Chicago families have new hope for police shooting reviews
AP News Guide: Feds begin work on Chicago police probe.
Good Thursday morning, Illinois. CHICAGO (AP) – A federal civil rights investigation looking at one of the nation’s largest police departments began in earnest Wednesday, and Mayor Rahm Emanuel will talk with federal investigators Thursday.CHICAGO — Janet Lindsey Ferguson has carried a poster bearing a photograph of her teenage son, Rickey Childs, ever since he was shot and killed by a Chicago police officer in 2012. Interim Police Superintendent John Escalante told a City Council hearing Tuesday about a planned sit-down between investigators and police brass Wednesday, adding, “We have not been through anything like this before.” Meanwhile Wednesday night, the Chicago Tribune reported that the officer charged in the 2014 shooting death of a black teenager that set off the investigation was indicted by a Cook County grand jury.
Now, with the first-ever federal probe into the Chicago Police Department, many wonder what all of this, and the corrections, will cost, reports CBS 2’s Jeremy Ross. Now, after the release of the video of a Chicago officer firing 16 bullets into the body of another black teen, Laquan McDonald, she has hope that McDonald’s death — and the murder charge against the white officer, the first in decades to be charged with a crime for an on-duty shooting — will prompt someone to take another look at her son’s case. Near the end of the event, when students were told to stand up to recite the Urban Prep creed, several students began chanting “16 shots,” a common slogan among protesters who want the mayor to resign over the fatal police shooting of 17-year-old Laquan McDonald. Today, the clout-heavy Thornton Township Democratic Committee is expected to formally endorse Kim Foxx, former chief of staff to Cook County Board President Toni Preckwinkle.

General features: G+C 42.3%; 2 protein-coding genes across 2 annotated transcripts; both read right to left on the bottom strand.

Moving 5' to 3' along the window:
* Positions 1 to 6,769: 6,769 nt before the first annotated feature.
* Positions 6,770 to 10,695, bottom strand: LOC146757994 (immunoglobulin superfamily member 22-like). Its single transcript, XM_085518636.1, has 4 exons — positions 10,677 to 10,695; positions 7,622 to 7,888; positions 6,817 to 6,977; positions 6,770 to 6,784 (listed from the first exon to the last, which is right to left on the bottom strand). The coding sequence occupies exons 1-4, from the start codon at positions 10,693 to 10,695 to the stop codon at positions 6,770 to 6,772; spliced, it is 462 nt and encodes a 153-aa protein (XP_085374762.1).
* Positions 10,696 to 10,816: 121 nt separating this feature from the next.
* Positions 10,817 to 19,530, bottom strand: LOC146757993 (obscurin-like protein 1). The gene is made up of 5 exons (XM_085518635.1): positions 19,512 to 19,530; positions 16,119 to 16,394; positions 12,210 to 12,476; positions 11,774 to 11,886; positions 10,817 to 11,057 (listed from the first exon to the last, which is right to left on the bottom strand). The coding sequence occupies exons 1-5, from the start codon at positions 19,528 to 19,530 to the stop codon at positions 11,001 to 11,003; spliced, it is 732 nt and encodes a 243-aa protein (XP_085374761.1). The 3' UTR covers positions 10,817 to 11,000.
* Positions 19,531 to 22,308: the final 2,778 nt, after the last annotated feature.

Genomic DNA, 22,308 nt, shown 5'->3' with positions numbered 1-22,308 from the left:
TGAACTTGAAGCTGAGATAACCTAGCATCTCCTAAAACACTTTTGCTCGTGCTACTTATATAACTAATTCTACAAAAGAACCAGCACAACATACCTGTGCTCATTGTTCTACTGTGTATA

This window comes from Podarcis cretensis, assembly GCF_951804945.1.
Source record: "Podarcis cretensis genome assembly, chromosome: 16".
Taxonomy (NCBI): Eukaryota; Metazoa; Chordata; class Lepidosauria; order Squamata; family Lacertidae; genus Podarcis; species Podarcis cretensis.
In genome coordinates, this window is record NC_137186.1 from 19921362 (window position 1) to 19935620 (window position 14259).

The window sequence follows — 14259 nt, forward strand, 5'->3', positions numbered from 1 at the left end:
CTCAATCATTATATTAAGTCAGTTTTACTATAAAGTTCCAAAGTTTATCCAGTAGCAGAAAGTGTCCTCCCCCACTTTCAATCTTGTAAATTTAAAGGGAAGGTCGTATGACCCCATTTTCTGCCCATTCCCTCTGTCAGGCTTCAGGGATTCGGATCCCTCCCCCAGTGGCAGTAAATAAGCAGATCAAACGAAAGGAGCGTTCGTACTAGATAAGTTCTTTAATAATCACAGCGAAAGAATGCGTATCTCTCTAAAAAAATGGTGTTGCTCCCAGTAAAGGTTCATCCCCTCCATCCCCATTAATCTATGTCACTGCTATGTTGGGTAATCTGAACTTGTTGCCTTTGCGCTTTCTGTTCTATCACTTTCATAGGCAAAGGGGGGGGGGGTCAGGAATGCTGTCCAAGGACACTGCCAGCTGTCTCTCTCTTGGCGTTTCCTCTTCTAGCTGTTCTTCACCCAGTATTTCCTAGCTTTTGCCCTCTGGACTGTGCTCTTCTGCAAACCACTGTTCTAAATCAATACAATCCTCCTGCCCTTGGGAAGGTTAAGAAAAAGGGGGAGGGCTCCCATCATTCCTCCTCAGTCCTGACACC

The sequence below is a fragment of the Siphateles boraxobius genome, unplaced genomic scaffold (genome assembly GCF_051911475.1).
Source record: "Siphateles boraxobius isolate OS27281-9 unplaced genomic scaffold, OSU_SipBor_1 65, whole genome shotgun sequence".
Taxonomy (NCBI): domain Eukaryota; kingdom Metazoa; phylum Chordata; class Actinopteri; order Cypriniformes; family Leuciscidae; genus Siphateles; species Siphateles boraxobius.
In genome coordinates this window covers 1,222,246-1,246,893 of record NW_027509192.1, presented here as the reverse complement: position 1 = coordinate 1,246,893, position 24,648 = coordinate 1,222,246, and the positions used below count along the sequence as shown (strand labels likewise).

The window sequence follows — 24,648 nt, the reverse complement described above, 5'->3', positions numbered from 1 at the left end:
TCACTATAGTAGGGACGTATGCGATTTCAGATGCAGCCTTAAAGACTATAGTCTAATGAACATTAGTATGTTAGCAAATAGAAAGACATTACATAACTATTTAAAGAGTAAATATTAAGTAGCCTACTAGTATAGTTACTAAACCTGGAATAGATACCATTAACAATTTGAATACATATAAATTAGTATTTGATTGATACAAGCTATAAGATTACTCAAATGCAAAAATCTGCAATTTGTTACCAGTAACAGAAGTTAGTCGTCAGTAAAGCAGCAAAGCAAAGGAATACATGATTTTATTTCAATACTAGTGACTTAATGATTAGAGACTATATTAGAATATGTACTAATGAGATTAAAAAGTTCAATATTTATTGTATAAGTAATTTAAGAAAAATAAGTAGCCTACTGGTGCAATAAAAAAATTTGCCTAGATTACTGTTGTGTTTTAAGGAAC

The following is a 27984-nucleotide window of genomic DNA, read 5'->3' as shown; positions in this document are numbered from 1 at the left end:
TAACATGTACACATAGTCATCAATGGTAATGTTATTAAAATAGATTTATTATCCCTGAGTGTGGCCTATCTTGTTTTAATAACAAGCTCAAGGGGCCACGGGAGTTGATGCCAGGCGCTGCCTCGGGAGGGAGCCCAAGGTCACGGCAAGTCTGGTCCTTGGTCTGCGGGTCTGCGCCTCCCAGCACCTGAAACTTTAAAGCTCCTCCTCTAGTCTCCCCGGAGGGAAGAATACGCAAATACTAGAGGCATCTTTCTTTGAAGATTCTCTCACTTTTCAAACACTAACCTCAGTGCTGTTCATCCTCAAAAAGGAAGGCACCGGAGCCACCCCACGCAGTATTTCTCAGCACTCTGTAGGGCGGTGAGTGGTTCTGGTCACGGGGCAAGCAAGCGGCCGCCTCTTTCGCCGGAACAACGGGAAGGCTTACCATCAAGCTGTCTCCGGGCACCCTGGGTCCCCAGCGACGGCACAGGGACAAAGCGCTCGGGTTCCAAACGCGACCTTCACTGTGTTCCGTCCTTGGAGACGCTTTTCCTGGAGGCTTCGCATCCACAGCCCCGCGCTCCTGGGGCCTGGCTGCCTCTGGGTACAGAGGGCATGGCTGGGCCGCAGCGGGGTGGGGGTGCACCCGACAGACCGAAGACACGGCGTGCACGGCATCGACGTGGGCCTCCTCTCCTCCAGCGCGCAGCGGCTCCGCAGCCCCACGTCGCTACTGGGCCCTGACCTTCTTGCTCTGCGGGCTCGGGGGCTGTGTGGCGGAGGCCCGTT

The chant is a reference to the number of bullets fired into McDonald by Officer Jason Van Dyke, who has been charged with murder in McDonald’s death. “The Mayor recognizes that Chicagoans are understandably frustrated. A protest is planned for Christmas Eve on the city’s Magnificent Mile, its most prestigious shopping district, according to the political group “Coalition for a New Chicago.” A Nov. 27 protest on the strip drew thousands of demonstrators, who prevented shoppers from entering some stores. “We’re going to do prayer and demonstration,” said Gregory Livingston, Coalition founder. Critics have slammed Alvarez for taking more than a year to indict Van Dyke and she has strenuously defended her role, saying she was working closely with federal authorities all along.
Early this morning, the Chicago Sun-Times posted a story based on emails it says the state’s attorney’s office released as part of a public records request by independent journalist Brandon Smith. They’re pressuring the city’s beleaguered Independent Police Review Authority, or IPRA, to reopen inquiries into their family members’ deaths, and see the federal Department of Justice’s investigation of the Police Department as a chance — maybe the last one they will get — to be heard. The emails were sent to a county prosecutor from Chicago FBI agent Vick Lombardo, well regarded within the agency and tapped for high-profile cases, including that of former gov. While the money is going toward Calvin’s small child, she remains dissatisfied that none of the officers paid with their jobs for what they did. “I have been trying to figure out what to do, who can I talk to and how I can get my story heard but I was just tired,” she said. “Then when the Laquan McDonald case came up, it gave me the push I needed.” Since the McDonald video and others, including one of a police officer fatally shooting a man in the back, have been released, authorities are getting calls to investigate cases that have been closed for years or barely noted by anyone but the families of those who died. And it is in our self-interest as a city that they’re here because the problems and the challenges we have in the sense of police and community relations and the changes that we need are deep-seeded.